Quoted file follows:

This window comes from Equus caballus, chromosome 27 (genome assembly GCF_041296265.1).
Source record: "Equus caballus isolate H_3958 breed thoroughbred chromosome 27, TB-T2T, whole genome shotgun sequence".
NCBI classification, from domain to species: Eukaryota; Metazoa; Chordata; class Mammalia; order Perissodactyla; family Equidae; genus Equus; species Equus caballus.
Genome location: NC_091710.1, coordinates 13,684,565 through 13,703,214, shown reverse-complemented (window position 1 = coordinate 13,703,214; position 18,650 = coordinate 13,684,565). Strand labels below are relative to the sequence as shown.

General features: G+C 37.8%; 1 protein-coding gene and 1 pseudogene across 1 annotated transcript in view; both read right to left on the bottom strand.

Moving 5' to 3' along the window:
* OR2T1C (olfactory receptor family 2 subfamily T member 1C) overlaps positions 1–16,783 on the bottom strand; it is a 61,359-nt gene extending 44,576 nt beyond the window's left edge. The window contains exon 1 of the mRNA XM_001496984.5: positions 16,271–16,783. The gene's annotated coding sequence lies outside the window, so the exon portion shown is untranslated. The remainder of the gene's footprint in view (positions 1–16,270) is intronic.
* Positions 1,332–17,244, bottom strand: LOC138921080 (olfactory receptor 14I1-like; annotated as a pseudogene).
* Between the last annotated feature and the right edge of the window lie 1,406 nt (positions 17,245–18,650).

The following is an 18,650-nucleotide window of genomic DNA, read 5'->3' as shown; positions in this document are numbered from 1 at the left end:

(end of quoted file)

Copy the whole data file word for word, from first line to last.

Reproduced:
This window comes from Equus caballus, chromosome 27 (genome assembly GCF_041296265.1).
Source record: "Equus caballus isolate H_3958 breed thoroughbred chromosome 27, TB-T2T, whole genome shotgun sequence".
NCBI classification, from domain to species: Eukaryota; Metazoa; Chordata; class Mammalia; order Perissodactyla; family Equidae; genus Equus; species Equus caballus.
Genome location: NC_091710.1, coordinates 13,684,565 through 13,703,214, shown reverse-complemented (window position 1 = coordinate 13,703,214; position 18,650 = coordinate 13,684,565). Strand labels below are relative to the sequence as shown.

General features: G+C 37.8%; 1 protein-coding gene and 1 pseudogene across 1 annotated transcript in view; both read right to left on the bottom strand.

Moving 5' to 3' along the window:
* OR2T1C (olfactory receptor family 2 subfamily T member 1C) overlaps positions 1–16,783 on the bottom strand; it is a 61,359-nt gene extending 44,576 nt beyond the window's left edge. The window contains exon 1 of the mRNA XM_001496984.5: positions 16,271–16,783. The gene's annotated coding sequence lies outside the window, so the exon portion shown is untranslated. The remainder of the gene's footprint in view (positions 1–16,270) is intronic.
* Positions 1,332–17,244, bottom strand: LOC138921080 (olfactory receptor 14I1-like; annotated as a pseudogene).
* Between the last annotated feature and the right edge of the window lie 1,406 nt (positions 17,245–18,650).

The following is an 18,650-nucleotide window of genomic DNA, read 5'->3' as shown; positions in this document are numbered from 1 at the left end: